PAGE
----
THE WEDNESDAY COMMENT
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This edition reflects on some of the big issues in the sport this week, including Britain's continued dominance on the track, the potentially awkward relationship between Sky and the BBC, Lance's transparency with the media and why you should Vote Hoy (and ask two friends to do the same) for Sports Personality of the Year.
|THERE'S NO PLEASING SOME PEOPLE|
Not everyone, of course, but there seems to be a vocal minority who are uneasy with the idea of being the best in the world.
As the British riders won event after event at the World Cup in Manchester, the idea began to circulate that this may not be entirely good for the future of the sport. The idea appeared in one or two newspaper reports and on the internet in subsequent days.
It is a subject we have explored in tomorrow’s edition of Cycling Weekly, but it strikes me as odd, in light of dominance at the World Championships and the Olympic Games earlier this year to raise this now, after a World Cup on home soil against weakened opposition.
That is not to downgrade the achievement by the British riders on what was a homecoming celebration, but there were more British riders in action than any other nation.
Although the rate of progress by the youngsters, particularly Lizzie Armitstead and David Daniell, must be causing the rest of the world concern, it wasn't as if British Cycling took the cellophane off another half-dozen teenagers and watched them beat the very best in the world at the first attempt. Let’s not get the scale of the weekend's victories out of perspective.
Britain has comfortably been the number one track nation for two seasons now – the result of a decade of hard work, investment and steady progress. There were only a handful of Aussies and New Zealanders in Manchester and the French, Germans and Dutch left their best riders at home to take a break.
Certainly the crowd at Manchester wasn’t going to complain about winning 14 of the 17 World Cup races and presumably it wasn’t a lot of fun for the visiting nations to scrap over the meager crumbs on offer to them. But this was a home World Cup at a time of year when everyone is in need of a rest. Britain will send only small teams to the next three World Cups in Melbourne, Cali and Beijing – where other countries will wheel out their big guns – before returning to full strength for Copenhagen and the World Championships in Poland in the spring.
If Britain were to win every single event at the World Championships perhaps there would be a reason to fear for the sport’s future.
But whose fault is that? Not British Cycling’s, that’s for sure. They have raised the bar and continue to raise it. As Dave Brailsford suggested, if the rest of the world is to catch up, they are not going to do it all at once across the board. They need to focus on specific events – as the Danes and Kiwis have done of late with the team pursuit, and the French have done with the sprint events over the years.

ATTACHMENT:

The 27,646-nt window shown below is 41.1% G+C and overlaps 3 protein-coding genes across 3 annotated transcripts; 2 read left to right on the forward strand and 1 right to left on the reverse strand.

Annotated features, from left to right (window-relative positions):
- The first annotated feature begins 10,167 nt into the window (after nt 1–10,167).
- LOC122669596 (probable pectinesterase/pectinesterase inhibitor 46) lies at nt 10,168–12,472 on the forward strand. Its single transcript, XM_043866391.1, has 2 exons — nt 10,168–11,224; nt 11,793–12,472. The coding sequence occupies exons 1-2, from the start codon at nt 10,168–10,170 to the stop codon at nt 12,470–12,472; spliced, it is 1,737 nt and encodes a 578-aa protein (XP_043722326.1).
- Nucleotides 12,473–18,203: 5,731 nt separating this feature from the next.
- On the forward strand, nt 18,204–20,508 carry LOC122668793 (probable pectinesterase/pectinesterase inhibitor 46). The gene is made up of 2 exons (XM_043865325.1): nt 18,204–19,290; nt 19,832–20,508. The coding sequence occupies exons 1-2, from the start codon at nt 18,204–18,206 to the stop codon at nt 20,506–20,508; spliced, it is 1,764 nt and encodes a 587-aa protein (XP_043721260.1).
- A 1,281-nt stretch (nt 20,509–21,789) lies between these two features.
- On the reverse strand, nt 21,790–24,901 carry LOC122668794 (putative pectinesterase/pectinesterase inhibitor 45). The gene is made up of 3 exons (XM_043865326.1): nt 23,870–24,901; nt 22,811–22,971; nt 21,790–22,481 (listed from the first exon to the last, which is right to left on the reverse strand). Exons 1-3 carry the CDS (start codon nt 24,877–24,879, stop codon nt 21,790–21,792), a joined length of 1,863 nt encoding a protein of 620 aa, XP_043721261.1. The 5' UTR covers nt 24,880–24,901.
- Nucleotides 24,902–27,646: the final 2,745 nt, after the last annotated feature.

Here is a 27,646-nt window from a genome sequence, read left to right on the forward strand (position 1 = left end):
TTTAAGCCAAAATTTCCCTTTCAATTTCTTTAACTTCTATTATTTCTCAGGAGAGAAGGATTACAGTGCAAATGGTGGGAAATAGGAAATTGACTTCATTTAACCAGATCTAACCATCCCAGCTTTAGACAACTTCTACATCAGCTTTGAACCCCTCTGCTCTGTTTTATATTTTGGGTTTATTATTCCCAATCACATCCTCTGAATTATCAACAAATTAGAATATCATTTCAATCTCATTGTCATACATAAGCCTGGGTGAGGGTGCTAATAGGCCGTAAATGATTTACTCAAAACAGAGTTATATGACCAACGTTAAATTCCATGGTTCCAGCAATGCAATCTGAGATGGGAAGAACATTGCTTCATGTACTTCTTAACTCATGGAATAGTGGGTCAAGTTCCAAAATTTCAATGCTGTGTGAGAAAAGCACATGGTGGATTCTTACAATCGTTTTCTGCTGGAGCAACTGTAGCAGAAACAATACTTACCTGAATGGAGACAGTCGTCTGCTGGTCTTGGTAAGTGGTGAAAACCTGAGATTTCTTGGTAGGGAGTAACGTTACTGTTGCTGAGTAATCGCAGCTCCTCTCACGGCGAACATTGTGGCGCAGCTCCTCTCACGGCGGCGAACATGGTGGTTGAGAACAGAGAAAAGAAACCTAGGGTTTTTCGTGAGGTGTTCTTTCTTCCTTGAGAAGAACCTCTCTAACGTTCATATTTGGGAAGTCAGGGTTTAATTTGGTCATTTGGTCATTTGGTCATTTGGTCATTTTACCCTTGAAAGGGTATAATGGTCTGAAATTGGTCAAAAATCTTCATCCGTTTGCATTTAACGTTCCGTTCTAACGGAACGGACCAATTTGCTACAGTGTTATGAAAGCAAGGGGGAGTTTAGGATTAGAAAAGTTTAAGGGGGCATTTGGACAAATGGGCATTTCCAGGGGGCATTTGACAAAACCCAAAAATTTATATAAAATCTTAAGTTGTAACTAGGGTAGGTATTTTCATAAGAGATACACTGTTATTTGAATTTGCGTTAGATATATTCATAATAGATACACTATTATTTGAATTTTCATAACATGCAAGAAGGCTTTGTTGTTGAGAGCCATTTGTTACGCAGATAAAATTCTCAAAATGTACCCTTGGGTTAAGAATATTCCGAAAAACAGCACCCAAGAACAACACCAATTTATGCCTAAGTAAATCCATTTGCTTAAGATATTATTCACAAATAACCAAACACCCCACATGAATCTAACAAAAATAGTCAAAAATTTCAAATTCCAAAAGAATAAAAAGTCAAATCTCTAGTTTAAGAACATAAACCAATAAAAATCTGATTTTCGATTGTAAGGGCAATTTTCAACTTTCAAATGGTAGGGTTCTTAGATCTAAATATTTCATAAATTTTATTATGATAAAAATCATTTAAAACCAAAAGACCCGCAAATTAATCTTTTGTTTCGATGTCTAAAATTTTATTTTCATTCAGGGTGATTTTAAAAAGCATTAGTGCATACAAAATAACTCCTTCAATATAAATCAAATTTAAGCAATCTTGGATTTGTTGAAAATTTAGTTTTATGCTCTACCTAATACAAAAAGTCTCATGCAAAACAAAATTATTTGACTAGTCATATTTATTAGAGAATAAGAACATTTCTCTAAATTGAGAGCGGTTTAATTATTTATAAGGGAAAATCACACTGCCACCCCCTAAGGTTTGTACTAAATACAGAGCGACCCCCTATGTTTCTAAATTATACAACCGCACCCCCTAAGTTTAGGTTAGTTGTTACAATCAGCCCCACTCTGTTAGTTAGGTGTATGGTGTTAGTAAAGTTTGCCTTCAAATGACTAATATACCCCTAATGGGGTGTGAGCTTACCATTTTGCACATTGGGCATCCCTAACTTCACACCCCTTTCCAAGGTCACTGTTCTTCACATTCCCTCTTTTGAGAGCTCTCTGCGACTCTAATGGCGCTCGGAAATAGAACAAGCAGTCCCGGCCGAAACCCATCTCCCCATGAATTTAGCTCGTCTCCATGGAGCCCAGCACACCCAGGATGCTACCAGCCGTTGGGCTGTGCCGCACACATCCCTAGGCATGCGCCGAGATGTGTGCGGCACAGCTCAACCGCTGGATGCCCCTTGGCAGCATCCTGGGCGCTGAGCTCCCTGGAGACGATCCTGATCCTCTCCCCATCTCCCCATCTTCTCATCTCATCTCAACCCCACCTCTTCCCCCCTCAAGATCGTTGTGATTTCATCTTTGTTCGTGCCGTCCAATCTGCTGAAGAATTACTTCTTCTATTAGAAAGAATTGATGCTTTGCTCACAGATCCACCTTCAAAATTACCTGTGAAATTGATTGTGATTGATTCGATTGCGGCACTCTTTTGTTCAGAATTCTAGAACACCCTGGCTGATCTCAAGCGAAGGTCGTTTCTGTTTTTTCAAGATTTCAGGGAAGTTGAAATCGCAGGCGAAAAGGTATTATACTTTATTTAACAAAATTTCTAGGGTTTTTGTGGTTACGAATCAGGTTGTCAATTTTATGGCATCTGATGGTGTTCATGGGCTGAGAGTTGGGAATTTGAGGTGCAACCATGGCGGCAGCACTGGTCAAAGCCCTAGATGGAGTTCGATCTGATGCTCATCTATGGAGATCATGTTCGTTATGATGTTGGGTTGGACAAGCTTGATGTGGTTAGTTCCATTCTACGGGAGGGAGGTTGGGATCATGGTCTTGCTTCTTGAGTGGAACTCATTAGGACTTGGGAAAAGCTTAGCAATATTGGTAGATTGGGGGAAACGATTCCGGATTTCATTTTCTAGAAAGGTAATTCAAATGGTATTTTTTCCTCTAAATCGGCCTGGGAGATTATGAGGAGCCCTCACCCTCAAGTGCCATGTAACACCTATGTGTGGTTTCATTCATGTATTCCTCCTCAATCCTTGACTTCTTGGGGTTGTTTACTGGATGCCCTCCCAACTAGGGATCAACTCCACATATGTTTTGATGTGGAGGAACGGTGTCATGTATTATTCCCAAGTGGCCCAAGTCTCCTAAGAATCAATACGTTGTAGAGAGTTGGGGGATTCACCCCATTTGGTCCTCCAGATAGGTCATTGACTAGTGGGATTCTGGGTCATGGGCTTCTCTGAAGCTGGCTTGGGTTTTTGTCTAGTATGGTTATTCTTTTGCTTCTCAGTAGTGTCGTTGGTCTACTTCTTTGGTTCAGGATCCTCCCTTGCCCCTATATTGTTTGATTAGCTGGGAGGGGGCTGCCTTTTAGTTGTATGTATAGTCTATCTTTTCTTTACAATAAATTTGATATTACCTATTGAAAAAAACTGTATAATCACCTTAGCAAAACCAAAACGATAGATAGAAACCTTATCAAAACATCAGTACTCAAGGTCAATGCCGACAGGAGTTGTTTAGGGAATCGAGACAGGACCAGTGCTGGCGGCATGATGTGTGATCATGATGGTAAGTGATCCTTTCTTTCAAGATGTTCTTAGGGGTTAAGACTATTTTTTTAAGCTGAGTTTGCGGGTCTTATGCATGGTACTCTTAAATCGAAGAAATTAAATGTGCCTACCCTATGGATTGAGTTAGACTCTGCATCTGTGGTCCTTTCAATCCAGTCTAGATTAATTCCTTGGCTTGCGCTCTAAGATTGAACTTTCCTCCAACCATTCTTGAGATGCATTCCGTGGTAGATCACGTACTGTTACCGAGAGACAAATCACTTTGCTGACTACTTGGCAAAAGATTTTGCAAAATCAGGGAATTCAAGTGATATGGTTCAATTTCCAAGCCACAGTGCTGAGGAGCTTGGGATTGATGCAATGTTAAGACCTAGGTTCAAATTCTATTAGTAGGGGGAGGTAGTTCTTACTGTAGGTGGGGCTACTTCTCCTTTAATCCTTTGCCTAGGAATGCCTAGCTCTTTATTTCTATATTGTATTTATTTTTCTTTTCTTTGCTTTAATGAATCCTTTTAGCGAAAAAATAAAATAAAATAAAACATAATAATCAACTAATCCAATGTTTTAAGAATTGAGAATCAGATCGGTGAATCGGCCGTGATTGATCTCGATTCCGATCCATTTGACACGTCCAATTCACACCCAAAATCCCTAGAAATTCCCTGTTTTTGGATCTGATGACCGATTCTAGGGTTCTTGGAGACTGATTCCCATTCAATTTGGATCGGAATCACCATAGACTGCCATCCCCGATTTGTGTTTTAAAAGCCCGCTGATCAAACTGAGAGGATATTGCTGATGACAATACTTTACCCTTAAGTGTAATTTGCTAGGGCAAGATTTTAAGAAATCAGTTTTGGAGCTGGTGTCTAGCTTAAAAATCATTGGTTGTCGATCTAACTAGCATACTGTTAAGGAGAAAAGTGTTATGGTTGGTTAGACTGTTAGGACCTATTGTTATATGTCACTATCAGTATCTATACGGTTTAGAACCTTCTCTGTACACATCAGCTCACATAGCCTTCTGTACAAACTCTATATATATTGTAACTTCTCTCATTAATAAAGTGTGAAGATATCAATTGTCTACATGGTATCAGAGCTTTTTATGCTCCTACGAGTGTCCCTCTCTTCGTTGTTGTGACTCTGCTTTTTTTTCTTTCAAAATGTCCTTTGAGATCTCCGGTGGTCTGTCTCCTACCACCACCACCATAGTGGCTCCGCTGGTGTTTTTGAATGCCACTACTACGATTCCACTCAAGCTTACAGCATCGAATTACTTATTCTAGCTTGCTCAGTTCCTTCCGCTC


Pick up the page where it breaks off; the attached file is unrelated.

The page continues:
Remember Britain's success started with some very modest steps, when they hit upon success in the team sprint almost by accident thanks to the talent and quiet determination of two Scots – Chris Hoy and Craig Maclean. Then BC began to focus on the team pursuit, slowly building the world record-breaking quartet they have now. Along the way, the areas of excellence have expanded, but it didn't happen in the blink of an eye.
This dominance won’t last for ever. Let’s enjoy it while we can.
|BC, BEEB AND SKY – HAPPY BEDFELLOWS?|
It took the corporation’s press office three days to issue a statement that said: “We plan to cover this team and their sponsorship in exactly the same way as we would any other team competing in the event.” That's only one small step up from 'no comment' which either means they are not at all bothered, or that they were unhappy but didn't want to draw any further attention to the issue.
I gather from contacts within the BBC, who are not allowed to comment on the record, that the idea of Sky’s logo appearing all over BBC2’s coverage of the World Cup on Sunday would have gone down ‘like a cup of cold sick’. It may seem petty to others but media organisations do not like to make a habit of name-checking their rivals.
Of course, the BBC and British Cycling have built up a strong relationship during the past Olympic cycle and that has brought some big audiences. During the track World Championships at Manchester in March, 1.7 million viewers tuned in on the Saturday afternoon to watch the action on BBC1. That is the sort of figure Sky Sports’ pay-per-view channel cannot even match with top Premiership football matches – 1.6m watched the game between Chelsea and Manchester United in September, for example. Many viewers watch in the pub, of course, but still, we are not talking about big numbers.